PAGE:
Capital One Reveals Massive Data Breach

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Capital One Reveals Massive Data Breach

If you’re a Capital One customer or have applied for one of the products in the past, you may be a victim in the latest major hack. This week, this bank announced a data breach exposed personal data for 100 million Americans as well as six million Canadians.

The breach, which is being described as one of the largest ever, involved individuals who applied for the bank’s credit card products as well as existing customers. Additionally, linked banks accounts for 80,000 secured credit card customers were compromised. As for Social Security numbers, Capital One notes that 99% were not impacted, although approximately 140,000 were along with one million Canadian Social Insurance Numbers. However, the company says that no credit card numbers or log-in credentials were exposed.

Unlike several past data breaches, Capital One reports that the FBI has already identified and arrested the person responsible for the hack. Additionally the company notes, “Based on our analysis to date, we believe it is unlikely that the information was used for fraud or disseminated by this individual.” Despite that, the bank notes that they are continuing to monitor the situation and their analysis could change.

In a statement regarding the incident, Capital One chairman and CEO Richard D. Fairbank said, “While I am grateful that the perpetrator has been caught, I am deeply sorry for what has happened. He added, “I sincerely apologize for the understandable worry this incident must be causing those affected and I am committed to making it right.”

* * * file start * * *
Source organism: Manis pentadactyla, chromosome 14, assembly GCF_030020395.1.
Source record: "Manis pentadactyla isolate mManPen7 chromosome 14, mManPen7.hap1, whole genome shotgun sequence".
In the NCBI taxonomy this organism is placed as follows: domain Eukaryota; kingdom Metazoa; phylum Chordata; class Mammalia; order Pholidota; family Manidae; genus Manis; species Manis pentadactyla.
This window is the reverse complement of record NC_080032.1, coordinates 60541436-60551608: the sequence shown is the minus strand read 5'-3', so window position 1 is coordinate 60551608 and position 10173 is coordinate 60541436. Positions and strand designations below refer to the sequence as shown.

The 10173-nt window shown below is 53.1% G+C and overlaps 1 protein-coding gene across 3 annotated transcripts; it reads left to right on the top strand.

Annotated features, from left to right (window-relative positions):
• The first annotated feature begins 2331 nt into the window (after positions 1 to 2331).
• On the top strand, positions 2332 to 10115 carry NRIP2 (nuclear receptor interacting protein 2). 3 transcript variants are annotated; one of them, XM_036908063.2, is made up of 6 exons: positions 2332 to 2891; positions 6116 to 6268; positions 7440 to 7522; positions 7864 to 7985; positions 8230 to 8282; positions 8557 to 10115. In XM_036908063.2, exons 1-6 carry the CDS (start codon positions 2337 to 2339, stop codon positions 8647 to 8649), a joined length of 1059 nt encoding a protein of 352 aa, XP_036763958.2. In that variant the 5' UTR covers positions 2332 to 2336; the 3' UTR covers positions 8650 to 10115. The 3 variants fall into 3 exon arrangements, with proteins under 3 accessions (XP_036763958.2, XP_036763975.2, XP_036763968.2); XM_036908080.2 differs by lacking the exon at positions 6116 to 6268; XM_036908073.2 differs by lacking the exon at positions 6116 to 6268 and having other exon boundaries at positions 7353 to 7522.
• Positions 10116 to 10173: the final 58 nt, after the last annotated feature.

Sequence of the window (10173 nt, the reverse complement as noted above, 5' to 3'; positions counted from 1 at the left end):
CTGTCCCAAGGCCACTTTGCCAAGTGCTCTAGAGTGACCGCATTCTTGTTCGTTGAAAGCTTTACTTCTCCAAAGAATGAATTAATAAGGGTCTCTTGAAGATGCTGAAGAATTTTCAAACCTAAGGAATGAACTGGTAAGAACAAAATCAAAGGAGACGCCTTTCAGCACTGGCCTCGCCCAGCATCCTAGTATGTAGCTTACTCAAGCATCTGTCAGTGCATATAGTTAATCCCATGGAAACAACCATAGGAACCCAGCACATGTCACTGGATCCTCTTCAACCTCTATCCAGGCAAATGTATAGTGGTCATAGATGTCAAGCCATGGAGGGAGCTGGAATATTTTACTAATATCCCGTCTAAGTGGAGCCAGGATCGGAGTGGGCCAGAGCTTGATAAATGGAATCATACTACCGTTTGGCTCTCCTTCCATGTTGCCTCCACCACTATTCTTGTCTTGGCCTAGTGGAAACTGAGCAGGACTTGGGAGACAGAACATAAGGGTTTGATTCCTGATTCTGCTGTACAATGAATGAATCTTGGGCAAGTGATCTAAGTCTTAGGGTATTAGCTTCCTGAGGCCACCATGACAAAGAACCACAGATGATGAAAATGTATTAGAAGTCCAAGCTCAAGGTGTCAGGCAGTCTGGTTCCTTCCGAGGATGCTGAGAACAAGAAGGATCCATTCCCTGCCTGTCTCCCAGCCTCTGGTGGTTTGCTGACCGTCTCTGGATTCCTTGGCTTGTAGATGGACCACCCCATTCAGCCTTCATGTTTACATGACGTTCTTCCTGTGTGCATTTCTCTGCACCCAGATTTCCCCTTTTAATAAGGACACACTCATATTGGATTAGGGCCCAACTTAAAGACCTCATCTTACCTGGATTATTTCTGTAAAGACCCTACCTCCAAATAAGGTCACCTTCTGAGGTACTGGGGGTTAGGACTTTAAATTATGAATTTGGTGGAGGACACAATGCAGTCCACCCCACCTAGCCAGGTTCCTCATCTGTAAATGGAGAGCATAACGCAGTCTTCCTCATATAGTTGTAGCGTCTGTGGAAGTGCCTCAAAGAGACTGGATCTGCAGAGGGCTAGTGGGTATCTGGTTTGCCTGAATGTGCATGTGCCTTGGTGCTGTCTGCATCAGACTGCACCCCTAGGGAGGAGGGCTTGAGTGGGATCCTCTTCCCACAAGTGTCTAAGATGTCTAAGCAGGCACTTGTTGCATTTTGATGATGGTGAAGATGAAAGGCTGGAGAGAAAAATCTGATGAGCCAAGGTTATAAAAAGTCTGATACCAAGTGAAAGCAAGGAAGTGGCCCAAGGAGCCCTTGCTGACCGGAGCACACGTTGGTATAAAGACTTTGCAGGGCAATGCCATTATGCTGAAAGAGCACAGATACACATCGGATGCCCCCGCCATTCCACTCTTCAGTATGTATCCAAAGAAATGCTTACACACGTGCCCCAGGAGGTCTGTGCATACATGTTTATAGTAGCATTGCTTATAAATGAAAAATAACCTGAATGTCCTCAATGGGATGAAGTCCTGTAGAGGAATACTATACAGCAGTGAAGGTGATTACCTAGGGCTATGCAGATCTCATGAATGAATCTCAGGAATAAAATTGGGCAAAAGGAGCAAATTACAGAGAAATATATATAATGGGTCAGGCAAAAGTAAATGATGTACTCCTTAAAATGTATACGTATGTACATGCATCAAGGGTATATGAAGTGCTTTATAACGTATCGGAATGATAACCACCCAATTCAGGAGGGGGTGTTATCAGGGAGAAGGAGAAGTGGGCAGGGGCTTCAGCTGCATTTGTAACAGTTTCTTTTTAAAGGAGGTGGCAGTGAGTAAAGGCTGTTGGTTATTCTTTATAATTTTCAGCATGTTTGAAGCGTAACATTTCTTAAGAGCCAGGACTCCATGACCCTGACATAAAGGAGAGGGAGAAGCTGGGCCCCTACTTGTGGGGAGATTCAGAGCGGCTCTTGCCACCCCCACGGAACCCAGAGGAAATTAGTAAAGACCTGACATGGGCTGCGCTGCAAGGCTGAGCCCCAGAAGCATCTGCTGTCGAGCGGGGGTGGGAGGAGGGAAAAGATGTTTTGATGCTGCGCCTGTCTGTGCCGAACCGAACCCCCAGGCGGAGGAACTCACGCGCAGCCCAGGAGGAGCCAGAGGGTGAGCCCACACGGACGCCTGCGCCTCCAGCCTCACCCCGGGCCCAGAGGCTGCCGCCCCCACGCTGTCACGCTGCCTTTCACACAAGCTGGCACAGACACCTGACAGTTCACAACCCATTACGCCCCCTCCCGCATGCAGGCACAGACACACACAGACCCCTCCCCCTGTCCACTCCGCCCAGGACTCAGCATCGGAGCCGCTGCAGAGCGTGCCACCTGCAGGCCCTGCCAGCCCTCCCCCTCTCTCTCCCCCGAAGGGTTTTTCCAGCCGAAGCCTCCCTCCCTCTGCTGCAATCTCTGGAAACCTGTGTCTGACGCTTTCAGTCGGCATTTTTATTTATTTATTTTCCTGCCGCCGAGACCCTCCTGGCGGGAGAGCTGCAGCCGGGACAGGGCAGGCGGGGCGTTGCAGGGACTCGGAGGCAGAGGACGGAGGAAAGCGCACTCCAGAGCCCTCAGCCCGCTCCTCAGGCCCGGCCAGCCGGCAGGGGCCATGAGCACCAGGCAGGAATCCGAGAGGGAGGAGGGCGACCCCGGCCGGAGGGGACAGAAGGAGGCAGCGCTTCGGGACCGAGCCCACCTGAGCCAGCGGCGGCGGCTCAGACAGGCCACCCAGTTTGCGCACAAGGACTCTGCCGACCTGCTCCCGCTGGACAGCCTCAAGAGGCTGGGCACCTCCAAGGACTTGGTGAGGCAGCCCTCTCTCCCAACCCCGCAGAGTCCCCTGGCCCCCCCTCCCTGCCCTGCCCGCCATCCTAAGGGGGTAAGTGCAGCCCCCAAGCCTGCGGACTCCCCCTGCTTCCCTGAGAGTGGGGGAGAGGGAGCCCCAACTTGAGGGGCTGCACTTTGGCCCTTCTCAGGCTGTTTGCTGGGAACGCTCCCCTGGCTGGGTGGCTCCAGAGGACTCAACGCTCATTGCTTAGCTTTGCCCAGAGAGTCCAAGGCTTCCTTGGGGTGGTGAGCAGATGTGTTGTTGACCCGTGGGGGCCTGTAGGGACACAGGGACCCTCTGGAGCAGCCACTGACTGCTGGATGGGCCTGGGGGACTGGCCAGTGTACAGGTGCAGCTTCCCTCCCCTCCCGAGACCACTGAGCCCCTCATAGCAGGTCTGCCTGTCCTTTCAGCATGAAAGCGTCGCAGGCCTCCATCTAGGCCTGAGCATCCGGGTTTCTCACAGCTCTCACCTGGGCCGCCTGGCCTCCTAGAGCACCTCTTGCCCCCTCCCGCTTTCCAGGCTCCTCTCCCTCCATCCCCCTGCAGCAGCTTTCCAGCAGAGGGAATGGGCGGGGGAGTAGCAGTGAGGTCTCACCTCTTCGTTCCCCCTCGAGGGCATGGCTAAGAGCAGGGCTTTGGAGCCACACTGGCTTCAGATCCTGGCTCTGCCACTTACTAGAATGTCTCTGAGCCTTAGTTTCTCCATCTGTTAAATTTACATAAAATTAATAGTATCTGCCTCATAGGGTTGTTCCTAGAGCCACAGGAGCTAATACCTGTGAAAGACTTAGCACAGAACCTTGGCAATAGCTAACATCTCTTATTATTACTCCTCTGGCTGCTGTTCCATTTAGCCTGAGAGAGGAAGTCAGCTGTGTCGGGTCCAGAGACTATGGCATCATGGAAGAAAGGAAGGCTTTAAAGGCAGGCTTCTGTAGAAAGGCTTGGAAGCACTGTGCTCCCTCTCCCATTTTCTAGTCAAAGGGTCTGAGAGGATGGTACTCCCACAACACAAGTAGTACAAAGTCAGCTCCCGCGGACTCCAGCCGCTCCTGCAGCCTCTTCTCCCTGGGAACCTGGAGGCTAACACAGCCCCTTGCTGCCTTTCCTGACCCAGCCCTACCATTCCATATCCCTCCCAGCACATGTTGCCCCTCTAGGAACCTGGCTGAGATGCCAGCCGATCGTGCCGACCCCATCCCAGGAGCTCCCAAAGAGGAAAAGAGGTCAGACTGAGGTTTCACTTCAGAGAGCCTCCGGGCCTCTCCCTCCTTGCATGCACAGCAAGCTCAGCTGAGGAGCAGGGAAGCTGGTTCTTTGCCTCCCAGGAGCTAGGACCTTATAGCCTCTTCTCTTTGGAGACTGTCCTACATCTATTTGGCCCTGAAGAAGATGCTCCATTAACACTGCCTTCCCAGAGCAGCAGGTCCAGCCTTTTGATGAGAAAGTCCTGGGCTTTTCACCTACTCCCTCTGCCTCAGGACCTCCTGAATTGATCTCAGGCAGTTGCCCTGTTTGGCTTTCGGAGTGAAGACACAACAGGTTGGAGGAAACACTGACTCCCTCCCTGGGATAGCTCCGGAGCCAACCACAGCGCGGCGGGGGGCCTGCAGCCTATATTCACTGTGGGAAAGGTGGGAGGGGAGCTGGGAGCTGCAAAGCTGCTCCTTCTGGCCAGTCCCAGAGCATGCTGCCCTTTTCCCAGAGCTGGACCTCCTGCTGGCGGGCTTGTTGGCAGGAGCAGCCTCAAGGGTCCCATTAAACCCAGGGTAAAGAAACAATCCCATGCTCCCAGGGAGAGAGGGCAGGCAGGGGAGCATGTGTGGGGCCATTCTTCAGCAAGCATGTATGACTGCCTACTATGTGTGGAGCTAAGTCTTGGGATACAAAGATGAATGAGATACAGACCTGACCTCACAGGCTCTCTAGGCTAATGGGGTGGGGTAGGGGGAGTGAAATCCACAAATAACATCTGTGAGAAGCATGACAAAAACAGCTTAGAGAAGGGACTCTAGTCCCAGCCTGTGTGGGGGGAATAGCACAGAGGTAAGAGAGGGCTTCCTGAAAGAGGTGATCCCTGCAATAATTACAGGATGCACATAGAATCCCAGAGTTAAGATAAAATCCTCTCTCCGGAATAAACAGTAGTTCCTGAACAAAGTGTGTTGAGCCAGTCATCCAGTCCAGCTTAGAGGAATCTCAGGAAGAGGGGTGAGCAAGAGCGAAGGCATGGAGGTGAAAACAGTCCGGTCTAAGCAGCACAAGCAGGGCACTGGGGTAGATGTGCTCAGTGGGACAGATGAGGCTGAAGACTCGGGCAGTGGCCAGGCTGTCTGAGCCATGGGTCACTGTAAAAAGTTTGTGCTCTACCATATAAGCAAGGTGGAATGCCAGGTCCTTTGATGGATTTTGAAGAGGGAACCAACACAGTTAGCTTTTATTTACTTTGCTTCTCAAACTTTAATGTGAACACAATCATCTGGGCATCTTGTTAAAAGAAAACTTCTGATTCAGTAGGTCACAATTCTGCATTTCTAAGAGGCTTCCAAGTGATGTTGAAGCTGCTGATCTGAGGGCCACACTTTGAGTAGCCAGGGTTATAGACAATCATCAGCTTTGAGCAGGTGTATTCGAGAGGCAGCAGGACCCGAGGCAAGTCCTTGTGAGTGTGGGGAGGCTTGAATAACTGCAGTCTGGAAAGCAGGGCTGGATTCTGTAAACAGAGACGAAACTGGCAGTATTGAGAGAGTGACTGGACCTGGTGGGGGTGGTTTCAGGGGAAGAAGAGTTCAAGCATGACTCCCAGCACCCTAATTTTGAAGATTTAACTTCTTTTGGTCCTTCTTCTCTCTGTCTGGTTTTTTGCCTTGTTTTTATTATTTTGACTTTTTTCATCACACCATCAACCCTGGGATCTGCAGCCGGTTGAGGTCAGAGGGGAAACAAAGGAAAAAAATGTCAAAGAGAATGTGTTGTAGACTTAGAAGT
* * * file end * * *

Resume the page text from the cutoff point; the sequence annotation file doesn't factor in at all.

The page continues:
Notably, this latest breach arrives on the heels of a settlement credit bureau Equifax reached with the FTC resulting from their 2017 hack. That breach impacted approximately 147 million Americans, who can now claim compensation, credit monitoring services, and more as part of the agreed upon deal. While the settlement won’t be finalized until December, customers can file claims now through January 22nd, 2020.

Following this latest breach, experts advise that consumers considering freezing their credit report with all three major bureaus. Luckily, thanks to an act of Congress that took effect last year, this can now be done for free. Even if your reports are frozen, it’s also suggested that individuals continue to monitor their credit and remain vigilant (the bank says they will make free credit monitoring and identity protection available to all affected). Finally Capital One reminds customers that they should not give out personal information over the phone unless they are sure they are actually on the line with the appropriate party. Instead, they should hang up and call the number printed on their cards.

Less than two years after the massive Equifax data breach, North Americans have yet another reason to be concerned about their personal information. The good news is that there are now more ways to protect yourself. Thus, regardless of whether you’re a Capital One customer or not, now is a great time to look into your options and ensure you’re doing all you can to prevent identity theft and fraud.

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Author

Jonathan Dyer

I'm a small town guy living in Los Angeles looking to make solid financial decisions. I write for a number of finance websites, including HuffingtonPost and Business2Community. I founded DyerNews.com in 2015 to focus on personal finance and the emerging FinTech markets.

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